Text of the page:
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The Darkness that Comes Before (The Prince of Nothing) Paperback – September 2, 2008


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Product Details

  • Series: The Prince of Nothing (Book 1)
  • Paperback: 608 pages
  • Publisher: Overlook TP (September 2, 2008)
  • Language: English
  • ISBN-10: 1590201183
  • ISBN-13: 978-1590201183
  • Product Dimensions: 7.9 x 6.4 x 1.4 inches
  • Shipping Weight: 1 pounds (View shipping rates and policies)
  • Average Customer Review: 3.7 out of 5 stars  See all reviews (197 customer reviews)
  • Amazon Best Sellers Rank: #143,624 in Books (See Top 100 in Books)

Editorial Reviews

Amazon.com Review

Many centuries ago, the world was nearly destroyed by the dark wizards of the Consult, and the High King's family was wiped out--or so it seemed. Then from the wild, uncharted north comes a mysterious and extraordinarily powerful philosopher-warrior, Anasurimbor Kellhus, descendant of the ancient High Kings. But the return of the king's bloodline is little cause for rejoicing. For Kellhus's appearance may signal the overthrow of empires, the destruction of the sorcerous schools, the return of the Consult demons--and the end of the world.

The Darkness that Comes Before is a strong, impressive, deeply imagined debut novel. However, this first book of an epic fantasy series is not accessible; it reads like a later volume of a complicated ongoing series. Author R. Scott Bakker has created a world that is very different from J.R.R. Tolkien's Middle Earth, yet in depth of development comes closer than most high-fantasy worlds. In addition to providing five appendices, Bakker attempts to make his complex world clear to readers by filling the prologue and opening chapters with the names of characters, gods, cities, tribes, nations, religions, factions, and sorcerous schools. For many readers, this approach will have the opposite effect of clarity. It's like demonstrating snowflake structure with a blizzard. --Cynthia Ward --This text refers to an out of print or unavailable edition of this title.

From Publishers Weekly

Canadian author Bakker's impressive, challenging debut, the first of a trilogy, should please those weary of formulaic epic fantasy. Bakker's utterly foreign world, Eärwa, is as complex as that of Tolkien, to whom he is, arguably, a worthier successor than such established names as David Eddings and Stephen Donaldson. Bakker creates an extraordinary cast of nationalities and races involved in an enormous holy war set off by an unseen prophet, Maithanet. (Appendices help keep the history and personalities straight.) He casually drops for half the story an increasingly important character, Anasûrimbor Kellhus (aka "the Prince of Nothing"), who finally returns without a breath of exposition. The amiable and wise sorcerer spy Drusas Achamian binds the myriad narrative threads together. Drusas's love for Esmenet, a too-experienced prostitute, provides some tenderness amid the abundant slaughter. In the book's most harrowing scene, which fans of gentler fantasy will find too graphic, Esmenet is raped by a creature who, despite its human appearance, is likely demonic. If this ambitious novel lacks the beauty of Tolkien as well as the sense of pure evil that suffused Middle-earth with genuine terror, its willingness to take chances and avoid the usual genre clichés should win many discriminating readers.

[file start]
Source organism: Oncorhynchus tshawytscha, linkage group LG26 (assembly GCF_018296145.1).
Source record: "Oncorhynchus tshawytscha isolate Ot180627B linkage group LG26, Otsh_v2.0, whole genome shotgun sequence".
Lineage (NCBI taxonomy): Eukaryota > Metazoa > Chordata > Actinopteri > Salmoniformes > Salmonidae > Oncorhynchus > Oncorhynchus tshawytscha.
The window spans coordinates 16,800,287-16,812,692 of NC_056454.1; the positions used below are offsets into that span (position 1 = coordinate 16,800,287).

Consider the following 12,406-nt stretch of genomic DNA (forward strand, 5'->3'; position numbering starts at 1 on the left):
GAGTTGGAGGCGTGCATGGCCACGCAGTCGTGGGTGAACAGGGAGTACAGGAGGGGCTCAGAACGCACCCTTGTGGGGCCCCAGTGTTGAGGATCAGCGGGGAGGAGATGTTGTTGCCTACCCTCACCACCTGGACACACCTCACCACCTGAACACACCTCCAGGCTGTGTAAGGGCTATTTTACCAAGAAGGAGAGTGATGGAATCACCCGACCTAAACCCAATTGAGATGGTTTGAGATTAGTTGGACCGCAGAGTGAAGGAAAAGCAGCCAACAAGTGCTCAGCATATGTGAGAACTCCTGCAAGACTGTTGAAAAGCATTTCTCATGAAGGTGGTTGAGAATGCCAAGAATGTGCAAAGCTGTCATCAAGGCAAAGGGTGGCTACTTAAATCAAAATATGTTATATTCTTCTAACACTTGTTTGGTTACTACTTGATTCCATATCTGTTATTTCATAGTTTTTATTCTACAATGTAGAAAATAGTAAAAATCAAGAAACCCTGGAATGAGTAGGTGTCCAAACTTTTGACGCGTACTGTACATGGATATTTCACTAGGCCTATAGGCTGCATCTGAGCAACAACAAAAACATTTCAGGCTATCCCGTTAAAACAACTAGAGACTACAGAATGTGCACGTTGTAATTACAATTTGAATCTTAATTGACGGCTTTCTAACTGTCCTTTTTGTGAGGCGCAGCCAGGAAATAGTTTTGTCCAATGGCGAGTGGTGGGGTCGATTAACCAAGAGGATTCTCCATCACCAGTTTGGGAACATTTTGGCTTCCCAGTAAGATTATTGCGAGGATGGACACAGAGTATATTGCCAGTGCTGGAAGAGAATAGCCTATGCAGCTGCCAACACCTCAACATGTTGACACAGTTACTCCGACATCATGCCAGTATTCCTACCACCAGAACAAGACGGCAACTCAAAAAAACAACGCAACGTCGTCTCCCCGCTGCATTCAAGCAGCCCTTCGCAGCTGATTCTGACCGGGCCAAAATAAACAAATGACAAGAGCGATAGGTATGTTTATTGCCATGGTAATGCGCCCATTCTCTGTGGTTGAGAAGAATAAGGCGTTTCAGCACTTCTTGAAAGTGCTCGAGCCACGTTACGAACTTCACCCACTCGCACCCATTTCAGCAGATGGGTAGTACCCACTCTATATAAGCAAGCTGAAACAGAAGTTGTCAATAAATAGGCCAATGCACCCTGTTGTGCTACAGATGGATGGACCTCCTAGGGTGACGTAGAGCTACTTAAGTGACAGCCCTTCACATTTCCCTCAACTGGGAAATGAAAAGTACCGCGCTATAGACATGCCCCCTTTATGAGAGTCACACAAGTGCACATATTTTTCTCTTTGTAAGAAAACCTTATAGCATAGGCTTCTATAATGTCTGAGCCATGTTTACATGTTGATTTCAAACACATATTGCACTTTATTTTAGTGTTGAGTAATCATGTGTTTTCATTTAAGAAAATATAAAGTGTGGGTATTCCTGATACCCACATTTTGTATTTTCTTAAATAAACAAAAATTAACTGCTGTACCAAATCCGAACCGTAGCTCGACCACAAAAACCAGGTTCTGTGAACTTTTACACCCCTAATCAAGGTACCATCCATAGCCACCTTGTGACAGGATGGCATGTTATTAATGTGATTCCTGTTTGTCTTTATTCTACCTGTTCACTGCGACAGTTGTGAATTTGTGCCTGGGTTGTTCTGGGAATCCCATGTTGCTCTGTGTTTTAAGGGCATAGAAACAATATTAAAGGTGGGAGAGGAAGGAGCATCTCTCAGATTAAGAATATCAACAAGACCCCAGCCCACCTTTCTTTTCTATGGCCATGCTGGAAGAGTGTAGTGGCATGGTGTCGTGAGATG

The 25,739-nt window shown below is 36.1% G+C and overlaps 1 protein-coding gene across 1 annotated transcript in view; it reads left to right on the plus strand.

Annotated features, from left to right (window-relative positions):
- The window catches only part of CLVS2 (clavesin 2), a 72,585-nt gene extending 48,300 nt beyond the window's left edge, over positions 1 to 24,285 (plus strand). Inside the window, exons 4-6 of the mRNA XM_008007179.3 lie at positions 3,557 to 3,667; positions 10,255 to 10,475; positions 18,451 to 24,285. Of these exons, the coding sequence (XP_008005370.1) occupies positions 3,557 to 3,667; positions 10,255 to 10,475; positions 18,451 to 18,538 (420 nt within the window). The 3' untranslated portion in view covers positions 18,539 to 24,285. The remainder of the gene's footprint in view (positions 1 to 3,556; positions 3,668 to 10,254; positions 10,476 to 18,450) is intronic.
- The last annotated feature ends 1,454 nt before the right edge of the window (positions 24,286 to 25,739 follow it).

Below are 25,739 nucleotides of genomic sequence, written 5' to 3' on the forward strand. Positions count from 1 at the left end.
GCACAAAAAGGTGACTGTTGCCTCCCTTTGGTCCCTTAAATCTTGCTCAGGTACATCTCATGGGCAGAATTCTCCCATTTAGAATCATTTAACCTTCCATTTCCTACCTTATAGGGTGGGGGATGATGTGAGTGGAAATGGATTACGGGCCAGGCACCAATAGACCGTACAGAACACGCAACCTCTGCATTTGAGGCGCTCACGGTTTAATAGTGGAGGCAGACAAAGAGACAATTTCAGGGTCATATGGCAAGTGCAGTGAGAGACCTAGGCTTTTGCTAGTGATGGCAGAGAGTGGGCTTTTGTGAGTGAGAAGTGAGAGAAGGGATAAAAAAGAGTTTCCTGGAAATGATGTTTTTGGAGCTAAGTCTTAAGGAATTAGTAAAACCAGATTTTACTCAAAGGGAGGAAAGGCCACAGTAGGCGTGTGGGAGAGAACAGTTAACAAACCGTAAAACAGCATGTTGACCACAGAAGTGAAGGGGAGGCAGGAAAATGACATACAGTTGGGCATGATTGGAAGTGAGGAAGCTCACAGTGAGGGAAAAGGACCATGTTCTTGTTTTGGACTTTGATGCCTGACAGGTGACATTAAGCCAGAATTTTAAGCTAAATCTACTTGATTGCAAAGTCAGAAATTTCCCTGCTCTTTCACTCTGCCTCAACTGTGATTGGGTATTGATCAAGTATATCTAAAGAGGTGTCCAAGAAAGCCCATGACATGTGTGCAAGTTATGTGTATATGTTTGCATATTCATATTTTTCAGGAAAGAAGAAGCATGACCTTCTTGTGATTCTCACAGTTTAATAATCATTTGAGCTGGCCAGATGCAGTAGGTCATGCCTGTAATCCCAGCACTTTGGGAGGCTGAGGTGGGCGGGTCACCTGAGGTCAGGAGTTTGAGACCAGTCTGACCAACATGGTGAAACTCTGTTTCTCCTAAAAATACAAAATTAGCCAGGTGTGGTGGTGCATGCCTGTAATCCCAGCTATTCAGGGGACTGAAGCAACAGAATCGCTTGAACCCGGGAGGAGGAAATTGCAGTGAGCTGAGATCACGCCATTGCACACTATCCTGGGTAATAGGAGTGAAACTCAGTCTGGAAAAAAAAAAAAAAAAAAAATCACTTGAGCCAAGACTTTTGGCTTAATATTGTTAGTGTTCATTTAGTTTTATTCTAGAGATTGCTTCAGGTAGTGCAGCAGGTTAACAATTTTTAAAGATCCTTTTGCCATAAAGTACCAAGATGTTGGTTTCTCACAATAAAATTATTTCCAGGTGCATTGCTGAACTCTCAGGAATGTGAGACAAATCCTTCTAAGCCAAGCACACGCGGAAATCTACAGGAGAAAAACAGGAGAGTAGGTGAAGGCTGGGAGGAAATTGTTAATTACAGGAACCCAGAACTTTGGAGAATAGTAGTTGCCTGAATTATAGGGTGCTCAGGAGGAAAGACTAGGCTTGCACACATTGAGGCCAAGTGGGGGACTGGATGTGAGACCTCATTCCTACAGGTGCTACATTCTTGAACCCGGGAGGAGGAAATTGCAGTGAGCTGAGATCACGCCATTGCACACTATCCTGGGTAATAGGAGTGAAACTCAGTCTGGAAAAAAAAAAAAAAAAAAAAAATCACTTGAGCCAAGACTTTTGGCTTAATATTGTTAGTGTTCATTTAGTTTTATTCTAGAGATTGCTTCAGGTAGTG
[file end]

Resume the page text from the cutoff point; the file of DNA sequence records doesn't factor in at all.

Copyright © Reed Business Information, a division of Reed Elsevier Inc. All rights reserved. --This text refers to an out of print or unavailable edition of this title.

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Most Helpful Customer Reviews

71 of 81 people found the following review helpful By B. Capossere TOP 1000 REVIEWERVINE VOICE on September 1, 2004
Format: Hardcover
The Darkness that Comes Before is the beginning of yet another epic fantasy. It stands out a bit with its more gritty feel, its lack of frequent overt magic, the relative lack of supernatural creatures, and its more full use of religion and philosophy. Those with some awareness of history will also see clear parallels (though not necessarily in one on one fashion) to the Crusades, another nice twist. Like many of the more ambitious works in the genre, there are a plethora of characters and places with the book's narrative shifting back and forth between them and there is a grand sense of time, with events from thousands of years ago playing out in the present.

Darkness shares with some of those other works the same highlights and lowlights. The plot is complex enough to remain stimulating throughout and the shift in point-of-view offer up a more interesting story while allowing more in-depth characterization. Bakker handles the narrative shifts smoothly and has a good sense of when it's time to leave one character for another. The characters are also nicely balanced in terms of interest so that there is no drop-off for the reader as we move along. The same is true, mostly, for the various storylines, though some are more compelling and better paced than others.

The negatives, while not outweighing the positives, are a noticeable drag however. Because the book must recount history over the course of several thousand years and set up the reader for the coming conflict, there is a lot of exposition that must be handed out. It is rarely done in clumsy or uninteresting fashion (a few places here and there), but so much information does slow the book now and then. The number of characters also sometimes serves to dilute their individual impact.